Best Worst Year: Episode 41 (Or, Looking for a Divine Hammer)

You pour your best two hours of sleep into a mug-shaped awake, climb back into the car (assistant editor/tag team partner in tow), drive the ninety minutes back to Champaign-Urbana, and set up for an all day book fair at The Pygmalion Festival. One part music fest, one part lit fest, one part handmade/vintage boutique fair, and four parts killer, you think about the opportunity to finally “meet the neighbors,” the fellow writers, presses, and journals populating your adopted corner of the midwest.

You feel like the new kid in school–not the cool, troubled James Dean loner–not the detached rebel outcast with the tall shadow and leather jacket heart wrapped uncomfortably insecure in the parenthetical danger of clenched fists with bloody knuckles.

You feel a little more like the weird kid jokingly invited to a raging kegger at the head cheerleader’s house (while Daddy and her latest Mommy-type parental substitute are away in the Poconos for the week). In your excitement you forget your station, skip out on the Friday night D&D game (delusional in your thought that you’ve rolled a real-life 20 on charisma), and suddenly realize (halfway to Miss High School Cool’s jello-shot love in) this may all be a trap (in your best worst Admiral Ackbar voice). Suddenly, you get cold feet because, in your head, you did the Admiral Ackbar voice and you know how dyed in the wool uncool you really are–your dice bag heart spills Platonic solids into the hollow void of your chest, growing more and more black hole-like with each quick, hot breath.

All the confident and cool you think you have–all the Pete Townshend windmills to the bedroom mirror rush to fill this swelling well welling up just south of your sternum. You think of the Cygnus tumbling into the Walt Disney surrealist Hellscape–Dr. Rinehardt trapped with the cocoon of his creation Maximilian–why the fuck am I thinking about The Black Hole at a time like this–I even worry in nerd metaphor. What chance do I even got to being something resembling normal?

You snap out of your private teenage emoist revival by your assistant editor who has been talking, for you imagine quite some time and at some extensive length, about the night before, the day ahead, and a plan of attack. You stop for gas somewhere outside of Decatur, at a one-stop BP/McDonald’s. The midwest gothic landscape loses some of its hardness by the punctuation of RVs and tailgating footballers gassing up in more ways than one. A sea of orange diffuses the weathered wheat and concrete of the paved heartland landscape. You think about how funny it is that almost everyone at this gas station is going to the same place as you but they couldn’t be any more different than the color of your skin against their very caucasian DNA. You thought about the double helix last night at the reading downtown–how you didn’t look like anyone else really. That difference wasn’t in the Fight Club “You are not your khakis” way you are used to feeling when you tell someone you make your living trading in words, lines, and margins. Your hair, your Lands End khakis (I know…), your Elvis sideburns, The Replacements shirt worn like armour beneath your linen bowling shirt, your lack of an Iron and Wine beard, your abundance of pigment. Even in Manhattan you didn’t feel this exposed. Usually, walking into a room of writers, you have that Bee Girl from the Blind Melon moment. You did and you didn’t–you pretty much chalk it up to you being you–awkward wrapped in shy, and deep fried to a crumbly crispy crust of detached aloofness you hope comes across as charming (the intersection of Hard Days Night-era Beatles and…a Monte Cristo sans the raspberry dipping sauce? Ugh.). You mingle. You join in. You calm down. You quietly wait for the midnight Breeders show, knowing you will feel more like you once you are leaning hard against a security rail reaching out to Kelly Deal, singing along to “Cannonball” with your fellow Gen-Xers, slightly grayer but equally enthralled by hearing Last Splash in its entirety.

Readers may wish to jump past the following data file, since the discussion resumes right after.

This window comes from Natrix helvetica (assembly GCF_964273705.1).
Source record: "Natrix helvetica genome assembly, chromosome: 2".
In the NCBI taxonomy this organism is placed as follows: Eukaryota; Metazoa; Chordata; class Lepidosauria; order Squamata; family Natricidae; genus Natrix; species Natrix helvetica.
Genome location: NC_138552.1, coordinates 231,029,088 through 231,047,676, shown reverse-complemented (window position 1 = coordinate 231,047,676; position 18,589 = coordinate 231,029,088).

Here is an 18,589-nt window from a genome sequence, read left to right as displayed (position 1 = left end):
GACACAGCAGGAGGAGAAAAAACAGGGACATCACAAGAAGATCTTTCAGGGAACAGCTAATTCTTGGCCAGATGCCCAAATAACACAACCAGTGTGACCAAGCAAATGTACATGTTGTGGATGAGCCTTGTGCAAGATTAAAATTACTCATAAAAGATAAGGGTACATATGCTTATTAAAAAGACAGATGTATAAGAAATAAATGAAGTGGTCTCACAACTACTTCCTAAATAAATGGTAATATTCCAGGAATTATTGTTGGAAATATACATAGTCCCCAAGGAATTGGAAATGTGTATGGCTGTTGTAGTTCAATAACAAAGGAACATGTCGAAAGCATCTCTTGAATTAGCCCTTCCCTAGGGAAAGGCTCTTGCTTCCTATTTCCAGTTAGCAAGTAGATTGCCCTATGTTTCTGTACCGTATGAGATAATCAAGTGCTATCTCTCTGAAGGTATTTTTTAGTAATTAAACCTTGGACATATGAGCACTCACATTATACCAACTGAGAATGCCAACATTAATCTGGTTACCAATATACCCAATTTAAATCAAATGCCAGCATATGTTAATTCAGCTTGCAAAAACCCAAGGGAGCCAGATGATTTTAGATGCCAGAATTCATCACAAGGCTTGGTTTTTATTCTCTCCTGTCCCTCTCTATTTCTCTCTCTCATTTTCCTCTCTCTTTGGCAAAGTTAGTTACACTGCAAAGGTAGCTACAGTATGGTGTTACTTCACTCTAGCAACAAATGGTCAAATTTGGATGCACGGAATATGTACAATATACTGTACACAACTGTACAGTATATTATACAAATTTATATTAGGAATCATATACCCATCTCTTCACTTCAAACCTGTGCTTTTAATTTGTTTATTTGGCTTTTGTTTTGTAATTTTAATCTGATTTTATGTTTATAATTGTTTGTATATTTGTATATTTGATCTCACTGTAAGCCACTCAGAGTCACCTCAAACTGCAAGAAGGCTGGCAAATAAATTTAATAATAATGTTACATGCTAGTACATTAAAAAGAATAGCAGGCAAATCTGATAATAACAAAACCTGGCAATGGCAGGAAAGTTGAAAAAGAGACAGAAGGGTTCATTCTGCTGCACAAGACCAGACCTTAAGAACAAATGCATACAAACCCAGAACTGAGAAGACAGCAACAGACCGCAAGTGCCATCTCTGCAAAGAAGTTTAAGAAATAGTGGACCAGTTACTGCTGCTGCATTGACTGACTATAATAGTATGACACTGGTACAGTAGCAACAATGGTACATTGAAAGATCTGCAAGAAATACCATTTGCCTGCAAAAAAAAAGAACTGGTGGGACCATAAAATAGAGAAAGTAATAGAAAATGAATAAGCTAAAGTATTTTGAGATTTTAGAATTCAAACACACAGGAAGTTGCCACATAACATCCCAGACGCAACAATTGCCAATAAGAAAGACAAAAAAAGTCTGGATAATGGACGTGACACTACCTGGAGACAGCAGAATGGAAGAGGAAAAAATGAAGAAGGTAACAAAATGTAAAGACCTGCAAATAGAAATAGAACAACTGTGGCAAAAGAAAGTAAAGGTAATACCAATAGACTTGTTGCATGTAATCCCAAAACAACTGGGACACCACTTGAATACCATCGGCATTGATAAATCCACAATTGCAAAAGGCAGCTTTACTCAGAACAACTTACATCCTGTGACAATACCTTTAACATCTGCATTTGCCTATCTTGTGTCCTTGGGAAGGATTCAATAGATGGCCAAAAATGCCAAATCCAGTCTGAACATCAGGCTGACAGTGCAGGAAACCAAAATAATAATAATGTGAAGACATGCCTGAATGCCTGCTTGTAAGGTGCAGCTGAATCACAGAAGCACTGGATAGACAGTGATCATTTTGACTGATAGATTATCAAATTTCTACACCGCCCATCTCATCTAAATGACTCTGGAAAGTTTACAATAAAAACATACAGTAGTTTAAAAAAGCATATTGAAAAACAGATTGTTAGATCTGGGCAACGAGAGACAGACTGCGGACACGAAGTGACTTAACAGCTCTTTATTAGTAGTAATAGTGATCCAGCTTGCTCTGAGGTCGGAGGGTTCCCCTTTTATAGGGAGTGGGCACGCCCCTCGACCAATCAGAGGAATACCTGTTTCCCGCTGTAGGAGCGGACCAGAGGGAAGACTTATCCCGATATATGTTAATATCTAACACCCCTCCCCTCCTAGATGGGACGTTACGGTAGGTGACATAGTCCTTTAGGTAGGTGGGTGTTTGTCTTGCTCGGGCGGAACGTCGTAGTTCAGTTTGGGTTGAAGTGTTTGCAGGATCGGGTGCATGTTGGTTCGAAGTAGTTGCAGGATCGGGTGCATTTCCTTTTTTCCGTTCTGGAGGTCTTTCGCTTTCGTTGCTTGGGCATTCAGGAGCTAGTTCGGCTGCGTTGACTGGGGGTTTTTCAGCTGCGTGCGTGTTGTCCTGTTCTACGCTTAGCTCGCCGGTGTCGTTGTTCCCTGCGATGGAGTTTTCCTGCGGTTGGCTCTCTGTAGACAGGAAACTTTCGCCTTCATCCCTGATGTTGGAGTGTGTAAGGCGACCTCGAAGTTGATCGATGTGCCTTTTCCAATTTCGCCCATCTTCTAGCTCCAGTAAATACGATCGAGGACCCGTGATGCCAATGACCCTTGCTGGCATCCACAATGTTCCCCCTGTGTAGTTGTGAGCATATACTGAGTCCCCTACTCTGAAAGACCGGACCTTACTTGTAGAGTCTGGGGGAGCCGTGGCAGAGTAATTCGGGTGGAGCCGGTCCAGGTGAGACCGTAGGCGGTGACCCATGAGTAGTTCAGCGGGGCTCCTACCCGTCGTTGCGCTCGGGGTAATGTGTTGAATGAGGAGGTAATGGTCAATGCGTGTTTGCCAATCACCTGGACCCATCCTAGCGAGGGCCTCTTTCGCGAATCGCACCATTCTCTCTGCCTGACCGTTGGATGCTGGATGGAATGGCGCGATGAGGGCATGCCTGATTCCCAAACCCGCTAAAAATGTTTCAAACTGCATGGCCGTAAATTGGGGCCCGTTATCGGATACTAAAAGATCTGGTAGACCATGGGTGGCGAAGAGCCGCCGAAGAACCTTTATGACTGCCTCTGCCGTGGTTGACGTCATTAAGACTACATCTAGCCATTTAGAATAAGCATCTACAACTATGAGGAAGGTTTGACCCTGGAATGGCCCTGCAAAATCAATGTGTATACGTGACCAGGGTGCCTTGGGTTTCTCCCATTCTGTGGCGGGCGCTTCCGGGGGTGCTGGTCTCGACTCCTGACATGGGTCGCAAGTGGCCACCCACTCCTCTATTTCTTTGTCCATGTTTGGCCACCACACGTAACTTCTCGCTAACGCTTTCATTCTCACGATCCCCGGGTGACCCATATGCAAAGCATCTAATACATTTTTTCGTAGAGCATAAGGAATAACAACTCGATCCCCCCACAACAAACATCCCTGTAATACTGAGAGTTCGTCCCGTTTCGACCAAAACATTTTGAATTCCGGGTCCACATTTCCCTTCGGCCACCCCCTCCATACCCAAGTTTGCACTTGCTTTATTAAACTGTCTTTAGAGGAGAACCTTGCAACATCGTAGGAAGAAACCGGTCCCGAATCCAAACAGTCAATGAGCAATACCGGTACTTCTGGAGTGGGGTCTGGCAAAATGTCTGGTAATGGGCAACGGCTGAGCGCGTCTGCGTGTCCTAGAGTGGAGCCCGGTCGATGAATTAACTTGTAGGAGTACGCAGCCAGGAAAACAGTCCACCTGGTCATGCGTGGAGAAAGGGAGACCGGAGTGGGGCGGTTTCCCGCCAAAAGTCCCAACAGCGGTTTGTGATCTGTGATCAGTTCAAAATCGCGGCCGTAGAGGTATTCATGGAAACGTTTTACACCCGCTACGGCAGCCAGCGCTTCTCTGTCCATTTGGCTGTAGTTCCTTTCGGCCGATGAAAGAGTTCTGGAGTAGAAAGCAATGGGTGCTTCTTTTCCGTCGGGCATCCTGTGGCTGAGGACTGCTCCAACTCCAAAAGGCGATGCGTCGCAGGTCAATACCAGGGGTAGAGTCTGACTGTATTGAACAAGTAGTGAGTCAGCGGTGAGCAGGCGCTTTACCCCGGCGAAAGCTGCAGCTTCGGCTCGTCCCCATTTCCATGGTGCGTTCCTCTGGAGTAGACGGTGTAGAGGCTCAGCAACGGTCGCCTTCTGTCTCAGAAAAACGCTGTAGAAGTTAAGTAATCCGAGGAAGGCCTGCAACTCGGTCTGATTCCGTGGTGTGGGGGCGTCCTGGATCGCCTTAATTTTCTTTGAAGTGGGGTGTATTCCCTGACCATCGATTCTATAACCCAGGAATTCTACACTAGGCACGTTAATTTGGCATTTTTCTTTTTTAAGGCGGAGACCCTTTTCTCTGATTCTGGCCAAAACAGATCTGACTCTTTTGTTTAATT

By the time you hit the second reading, you’ve calmed down. You backfill your nerves with a Jameson. You are in a room of your people–it’s the ink not the skin, right? You are in full-on misterjim mode. You listen to Kyle Minor, Matt Bell, and Roxane Gay tear the house down in the earshot echo of Dawes in the pavilioned distance. You remember why you were hired. You do the voodoo you do so well. You know The Breeders are waiting.

Of course you don’t tell anyone. You know what this world means to you, and more importantly, what it means to Quiddity. You’ve overfilled the gas tank. In the hopes to cash out at $25.99, you spilled the last two pennies or so down the side of your car. Typical. You load up. John grabbed you an Egg-white Delight McMuffin. You haven’t had fast food since you moved to Springfield. You pull back onto the highway. Next stop–a bookfair full of bees.


Jim Warner is the Managing Editor of Quiddity International Literary Journal and Public Radio Program at Benedictine University and the author of two poetry collections Too Bad It’s Poetry and Social Studies (Paper Kite Press). His poetry has appeared in various journals including The North American Review, PANK Magazine, and Drunken Boat. Jim received his MFA at Wilkes University.  He lives in Springfield, IL. Follow him on twitter @whoismisterjim.

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